It is too much to expect that a generous temper such as this will not be abused: of this abuse the Prayer Book history shows at least one long and continuous instance. The Puritan party from the days of Elizabeth to the present time has never honestly accepted the Prayer Book: its members have been too much of Churchmen to leave the Church, but too little of Churchmen to value its principles: they have thus remained in it false position, attempting to subvert the system to which they nominally conformed. It has been pointed out how openly the attempt was made in Elizabethan times8; and, though it has in God's good Providence failed all along to win any substantial recognition, it has been able at times to establish an evasive and false tradition of Prayer Book interpretation which has practically popularised and sought even to justify a system of disloyalty to the Prayer Book. The party has had its conflicts with the more loyal and whole-hearted churchmanship, and the issues have hitherto not been finally decisive. The failure of the Elizabethan attempt to puritanize the Church inaugurated the period of loyalty of the early Stuart times: the success of this recovery was too rapid and too injudicious, and so the revenge came speedily; for a while sectarianism and puritanism had their way, until a short experience of their results under the Commonwealth produced a fresh reaction. The failure of the Puritans at the Savoy inaugurated another period of loyalty under the later Stuarts, but, when Church life was systematically, crushed in the 18th century by Whig politicians and Latitudinarian bishops, the reign of the false tradition, and the evasive, disloyal or merely torpid attitude to the rules of Church worship again set in; and those who tried to be loyal to the Church system, whether early followers of Wesley, Clapham Evangelicals or Oxford Tractarians, were all alike in turn charged with innovation, disloyalty, and even with Popery. The contest still survives: the Puritan party still works for a system, which is not the system of the Catholic Church or of the English Prayer Book, and defends its disregard of plain rubrics (e. g., as to fasting or daily services), and its want of sympathy with the system (e. g., as to the frequency and discipline of Communion) by appealing to the evasive tradition, which in the dark days of the history it has been able to form, and would like to fasten permanently upon the Church. Thus there is no feature more marked in the history of·the Prayer Book than this contest between the Church system of worship expressed in the Prayer Book and the false interpretation which has grown up through a continuous tradition of evasion and rebellion.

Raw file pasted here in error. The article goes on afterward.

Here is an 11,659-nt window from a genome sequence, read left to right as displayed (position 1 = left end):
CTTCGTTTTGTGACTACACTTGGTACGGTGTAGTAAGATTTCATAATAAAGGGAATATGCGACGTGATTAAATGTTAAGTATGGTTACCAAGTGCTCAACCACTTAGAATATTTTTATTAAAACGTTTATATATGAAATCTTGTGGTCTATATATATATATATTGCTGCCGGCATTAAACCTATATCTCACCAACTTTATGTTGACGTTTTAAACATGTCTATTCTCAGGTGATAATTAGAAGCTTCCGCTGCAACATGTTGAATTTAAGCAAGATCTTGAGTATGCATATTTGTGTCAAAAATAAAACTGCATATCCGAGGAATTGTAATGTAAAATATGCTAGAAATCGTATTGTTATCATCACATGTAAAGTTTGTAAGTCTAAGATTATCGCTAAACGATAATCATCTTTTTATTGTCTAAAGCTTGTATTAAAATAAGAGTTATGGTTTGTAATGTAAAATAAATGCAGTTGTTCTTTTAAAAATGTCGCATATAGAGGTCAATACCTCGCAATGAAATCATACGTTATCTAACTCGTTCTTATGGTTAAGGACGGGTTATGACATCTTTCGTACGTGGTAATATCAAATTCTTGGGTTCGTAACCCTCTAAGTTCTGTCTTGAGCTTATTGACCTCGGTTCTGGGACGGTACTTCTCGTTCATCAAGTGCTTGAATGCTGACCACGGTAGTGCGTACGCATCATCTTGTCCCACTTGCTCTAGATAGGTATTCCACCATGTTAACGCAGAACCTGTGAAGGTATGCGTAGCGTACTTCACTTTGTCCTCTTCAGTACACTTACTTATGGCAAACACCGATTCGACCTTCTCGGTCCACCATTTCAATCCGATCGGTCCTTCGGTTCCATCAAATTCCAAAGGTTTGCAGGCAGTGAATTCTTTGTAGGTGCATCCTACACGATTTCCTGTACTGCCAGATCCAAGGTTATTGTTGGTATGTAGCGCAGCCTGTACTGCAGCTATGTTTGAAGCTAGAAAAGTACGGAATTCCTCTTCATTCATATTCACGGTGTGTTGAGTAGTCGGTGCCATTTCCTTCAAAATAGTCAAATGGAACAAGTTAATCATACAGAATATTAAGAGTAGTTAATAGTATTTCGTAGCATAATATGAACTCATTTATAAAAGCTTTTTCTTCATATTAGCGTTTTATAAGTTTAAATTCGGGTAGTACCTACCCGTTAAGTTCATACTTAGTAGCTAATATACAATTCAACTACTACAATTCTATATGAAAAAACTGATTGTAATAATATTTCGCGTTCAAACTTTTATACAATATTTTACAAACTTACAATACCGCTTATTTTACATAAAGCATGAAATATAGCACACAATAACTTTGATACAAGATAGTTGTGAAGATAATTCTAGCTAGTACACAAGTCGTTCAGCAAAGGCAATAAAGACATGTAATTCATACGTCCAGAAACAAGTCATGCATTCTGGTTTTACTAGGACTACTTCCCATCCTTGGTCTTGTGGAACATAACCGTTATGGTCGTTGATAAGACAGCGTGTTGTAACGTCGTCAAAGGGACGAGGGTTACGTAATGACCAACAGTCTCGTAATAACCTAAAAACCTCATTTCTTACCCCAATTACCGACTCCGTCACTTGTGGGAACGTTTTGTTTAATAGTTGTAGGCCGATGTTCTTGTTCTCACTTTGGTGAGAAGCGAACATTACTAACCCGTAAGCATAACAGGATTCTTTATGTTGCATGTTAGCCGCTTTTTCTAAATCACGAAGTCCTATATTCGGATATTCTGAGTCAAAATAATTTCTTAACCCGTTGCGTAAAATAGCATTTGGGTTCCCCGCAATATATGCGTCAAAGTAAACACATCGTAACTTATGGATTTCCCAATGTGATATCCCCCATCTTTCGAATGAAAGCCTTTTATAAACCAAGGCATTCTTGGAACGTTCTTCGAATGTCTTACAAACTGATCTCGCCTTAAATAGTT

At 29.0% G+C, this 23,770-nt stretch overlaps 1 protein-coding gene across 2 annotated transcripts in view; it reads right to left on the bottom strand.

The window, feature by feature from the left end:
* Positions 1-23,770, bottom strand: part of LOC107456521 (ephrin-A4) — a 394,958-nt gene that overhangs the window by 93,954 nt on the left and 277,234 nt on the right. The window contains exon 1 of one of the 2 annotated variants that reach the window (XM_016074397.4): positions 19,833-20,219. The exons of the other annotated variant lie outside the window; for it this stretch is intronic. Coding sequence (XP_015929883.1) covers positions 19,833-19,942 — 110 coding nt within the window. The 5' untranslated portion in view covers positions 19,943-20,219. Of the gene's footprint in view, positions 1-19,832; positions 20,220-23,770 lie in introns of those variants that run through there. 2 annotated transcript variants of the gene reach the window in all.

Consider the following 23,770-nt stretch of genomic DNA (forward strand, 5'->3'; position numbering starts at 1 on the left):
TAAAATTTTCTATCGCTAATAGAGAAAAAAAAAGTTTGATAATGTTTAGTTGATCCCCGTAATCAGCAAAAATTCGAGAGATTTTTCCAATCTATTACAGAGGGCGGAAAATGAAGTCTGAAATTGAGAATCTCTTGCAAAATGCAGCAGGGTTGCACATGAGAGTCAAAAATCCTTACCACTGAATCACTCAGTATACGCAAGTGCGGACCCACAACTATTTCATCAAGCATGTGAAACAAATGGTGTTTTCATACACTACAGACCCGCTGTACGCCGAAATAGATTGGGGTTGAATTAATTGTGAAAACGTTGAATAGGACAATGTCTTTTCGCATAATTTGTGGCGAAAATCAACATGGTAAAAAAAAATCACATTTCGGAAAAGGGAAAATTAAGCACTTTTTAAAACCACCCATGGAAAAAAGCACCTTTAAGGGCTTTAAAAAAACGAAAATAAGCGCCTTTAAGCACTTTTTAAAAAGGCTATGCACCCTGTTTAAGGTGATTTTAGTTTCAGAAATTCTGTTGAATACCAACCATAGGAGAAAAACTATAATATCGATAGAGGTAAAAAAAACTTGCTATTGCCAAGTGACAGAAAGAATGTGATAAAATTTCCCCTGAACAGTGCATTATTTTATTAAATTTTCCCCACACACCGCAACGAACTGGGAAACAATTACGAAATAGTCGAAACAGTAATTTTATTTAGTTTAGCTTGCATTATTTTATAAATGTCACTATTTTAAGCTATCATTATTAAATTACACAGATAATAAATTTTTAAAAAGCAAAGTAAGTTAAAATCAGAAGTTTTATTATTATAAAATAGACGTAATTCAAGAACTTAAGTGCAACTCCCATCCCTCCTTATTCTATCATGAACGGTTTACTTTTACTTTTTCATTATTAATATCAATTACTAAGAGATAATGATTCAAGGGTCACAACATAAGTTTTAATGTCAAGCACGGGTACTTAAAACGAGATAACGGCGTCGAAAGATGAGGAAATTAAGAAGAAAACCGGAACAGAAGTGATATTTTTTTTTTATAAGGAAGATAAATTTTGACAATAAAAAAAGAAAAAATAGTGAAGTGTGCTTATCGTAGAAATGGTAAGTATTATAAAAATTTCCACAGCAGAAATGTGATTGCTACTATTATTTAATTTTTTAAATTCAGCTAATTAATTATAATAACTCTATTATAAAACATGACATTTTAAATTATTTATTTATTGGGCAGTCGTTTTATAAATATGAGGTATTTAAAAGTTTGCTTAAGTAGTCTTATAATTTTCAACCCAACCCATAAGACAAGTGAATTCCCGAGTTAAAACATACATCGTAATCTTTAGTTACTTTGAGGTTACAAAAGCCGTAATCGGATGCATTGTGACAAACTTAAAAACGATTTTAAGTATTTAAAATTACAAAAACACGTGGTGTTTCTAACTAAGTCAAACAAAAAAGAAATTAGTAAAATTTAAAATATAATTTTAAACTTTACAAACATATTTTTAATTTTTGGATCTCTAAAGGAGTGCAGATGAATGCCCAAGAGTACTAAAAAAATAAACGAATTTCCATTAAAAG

The Puritan rebelliousness.


Their evasive interpretation.




has set up a false tradition.

Contest between Puritanism and loyalty;

still surviving.